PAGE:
I have to admit that I can definitely understand how the HR person in this case reached the decision to terminate the exotic dancing reporter. I think the decision’s ability to withstand legal scrutiny hinges on 3 things:

  • The job application. Most job applications have something on them that says “Are you currently employed? If so, where?” and job applications also have that fine writing at the bottom that says something like “This information is true … and if my employer ever finds out its a lie, they can fire me without warning and no questions asked.” So if the exotic dancing reporter said “No” on her application when she applied for the job with the newspaper, then she lied — and the termination is solid.
  • The policy on outside employment. Many companies have a policy requiring disclosure upon acceptance of additional employment. If your company doesn’t, it should. In these tough economic times, people have to hustle to stay afloat and get ahead. I think hustle is great and I have no problem with employees taking on a 2nd or 3rd job to earn money and/or accomplish their goals. However, the employer has the right to know that you’re doing this. So if the exotic dancing reporter didn’t tell the newspaper about her dancing job after she started working there and the newspaper had a policy on outside employment, then her failure to disclose would be in violation — and the termination is solid.
  • The policy on conflicts of interest. Many companies have policy on conflict of interest, too. Sometimes it’s part of the outside employment policy, but sometimes it is its own entity. A conflict of interest exists when interests in one area has the possibility to corrupt the motivation of an act in another area. Being an exotic dancer is not directly in conflict of interest with being a reporter … but being an exotic dancer with a blog and intentions to publish a book about it might be. And being an exotic dancer while reporting on stories about hoity-toity society people might be, too. The newspaper would be the one facing the consequences of the exotic dancing reporter suddenly leaving to start her book tour OR the upset society people threatening withdrawing support of their business if/when conflict arose. They would also face the consequences of other newspaper employees or people in the community actively or passively mistreating the exotic dancing reporter. As such, they had a right to know about it. So if there was a conflict of interests policy, then her failure to disclose was a violation — and the termination is solid.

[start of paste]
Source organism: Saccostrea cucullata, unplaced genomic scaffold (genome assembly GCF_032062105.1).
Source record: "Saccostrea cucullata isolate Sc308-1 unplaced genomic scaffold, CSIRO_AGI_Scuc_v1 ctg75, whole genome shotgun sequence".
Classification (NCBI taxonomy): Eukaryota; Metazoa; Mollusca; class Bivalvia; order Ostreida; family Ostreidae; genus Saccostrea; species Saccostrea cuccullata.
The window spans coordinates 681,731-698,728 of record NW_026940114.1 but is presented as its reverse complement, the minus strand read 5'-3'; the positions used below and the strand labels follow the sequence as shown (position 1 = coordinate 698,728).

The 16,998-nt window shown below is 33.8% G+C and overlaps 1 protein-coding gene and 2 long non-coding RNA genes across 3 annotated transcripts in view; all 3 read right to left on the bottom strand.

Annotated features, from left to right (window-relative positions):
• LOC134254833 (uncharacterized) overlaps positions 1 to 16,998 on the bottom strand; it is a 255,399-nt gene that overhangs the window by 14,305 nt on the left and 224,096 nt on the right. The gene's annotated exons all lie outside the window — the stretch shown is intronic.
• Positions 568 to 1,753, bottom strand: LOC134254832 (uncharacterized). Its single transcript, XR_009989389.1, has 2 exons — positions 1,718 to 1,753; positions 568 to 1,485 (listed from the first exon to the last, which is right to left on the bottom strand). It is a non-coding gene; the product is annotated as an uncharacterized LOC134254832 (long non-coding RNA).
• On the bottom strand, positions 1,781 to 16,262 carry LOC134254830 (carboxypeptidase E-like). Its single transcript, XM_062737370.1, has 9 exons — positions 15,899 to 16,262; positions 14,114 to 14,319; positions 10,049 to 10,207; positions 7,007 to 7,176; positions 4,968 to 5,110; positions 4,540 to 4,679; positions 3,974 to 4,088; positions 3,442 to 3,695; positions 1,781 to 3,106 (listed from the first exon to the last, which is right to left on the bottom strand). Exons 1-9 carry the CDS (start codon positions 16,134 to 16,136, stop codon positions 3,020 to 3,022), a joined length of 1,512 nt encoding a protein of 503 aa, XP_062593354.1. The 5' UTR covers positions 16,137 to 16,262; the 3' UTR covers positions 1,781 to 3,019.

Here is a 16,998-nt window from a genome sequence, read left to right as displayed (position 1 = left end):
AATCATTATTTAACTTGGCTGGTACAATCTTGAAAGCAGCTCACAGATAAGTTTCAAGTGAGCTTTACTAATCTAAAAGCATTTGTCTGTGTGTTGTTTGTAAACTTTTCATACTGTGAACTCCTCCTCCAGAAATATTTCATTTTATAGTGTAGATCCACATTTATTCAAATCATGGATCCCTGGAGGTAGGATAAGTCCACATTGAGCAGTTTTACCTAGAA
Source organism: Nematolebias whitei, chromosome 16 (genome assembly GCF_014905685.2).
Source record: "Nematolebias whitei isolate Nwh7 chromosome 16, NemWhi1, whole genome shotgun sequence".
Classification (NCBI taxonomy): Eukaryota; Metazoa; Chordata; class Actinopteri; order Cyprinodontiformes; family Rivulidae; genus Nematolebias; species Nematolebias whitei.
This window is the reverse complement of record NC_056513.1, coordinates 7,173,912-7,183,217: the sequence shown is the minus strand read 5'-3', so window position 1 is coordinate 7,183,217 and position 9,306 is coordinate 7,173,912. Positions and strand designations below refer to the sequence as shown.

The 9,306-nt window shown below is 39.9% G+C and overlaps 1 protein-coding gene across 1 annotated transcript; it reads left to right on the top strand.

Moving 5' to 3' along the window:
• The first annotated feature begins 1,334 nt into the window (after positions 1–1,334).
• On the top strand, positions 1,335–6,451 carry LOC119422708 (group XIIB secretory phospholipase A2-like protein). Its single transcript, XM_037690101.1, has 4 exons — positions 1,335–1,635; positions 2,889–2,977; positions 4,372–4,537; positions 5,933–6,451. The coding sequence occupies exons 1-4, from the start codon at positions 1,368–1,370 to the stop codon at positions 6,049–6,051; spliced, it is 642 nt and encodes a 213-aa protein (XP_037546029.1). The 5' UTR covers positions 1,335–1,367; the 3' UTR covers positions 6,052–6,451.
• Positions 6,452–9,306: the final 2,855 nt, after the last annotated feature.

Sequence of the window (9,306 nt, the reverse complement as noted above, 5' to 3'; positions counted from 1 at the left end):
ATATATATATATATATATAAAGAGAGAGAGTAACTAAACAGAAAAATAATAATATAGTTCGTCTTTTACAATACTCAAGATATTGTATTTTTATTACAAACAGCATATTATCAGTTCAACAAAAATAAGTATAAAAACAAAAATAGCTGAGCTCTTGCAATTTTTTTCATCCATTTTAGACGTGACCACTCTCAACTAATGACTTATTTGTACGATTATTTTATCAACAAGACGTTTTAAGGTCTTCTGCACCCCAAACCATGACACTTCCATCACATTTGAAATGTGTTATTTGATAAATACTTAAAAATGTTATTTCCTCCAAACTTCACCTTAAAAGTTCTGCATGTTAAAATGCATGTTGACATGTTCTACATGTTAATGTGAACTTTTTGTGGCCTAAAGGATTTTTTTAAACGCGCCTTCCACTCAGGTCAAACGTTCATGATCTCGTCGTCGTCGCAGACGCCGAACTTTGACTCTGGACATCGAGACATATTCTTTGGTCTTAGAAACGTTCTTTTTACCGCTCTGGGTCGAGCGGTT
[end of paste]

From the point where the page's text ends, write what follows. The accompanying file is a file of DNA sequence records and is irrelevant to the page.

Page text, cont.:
For the record, I’m not saying the newspaper shouldn’t have hired this woman just because she was an exotic dancer. From the information that’s been given about her experience and education, it sounds like she was definitely qualified for the position. And she says her supervisors told her that she was doing a good job for the couple months she worked there … but her active work as an exotic dancer was something she should have disclosed.

Still, I am glad I’m not that newspaper’s HR person. Cuz this case is going to take a lot of time and resources and negative attention before it is all sorted out. I wouldn’t want to touch it with a 10-foot pole. Especially a pole with a stripper on it.

Is It Time to Trash That Trophy?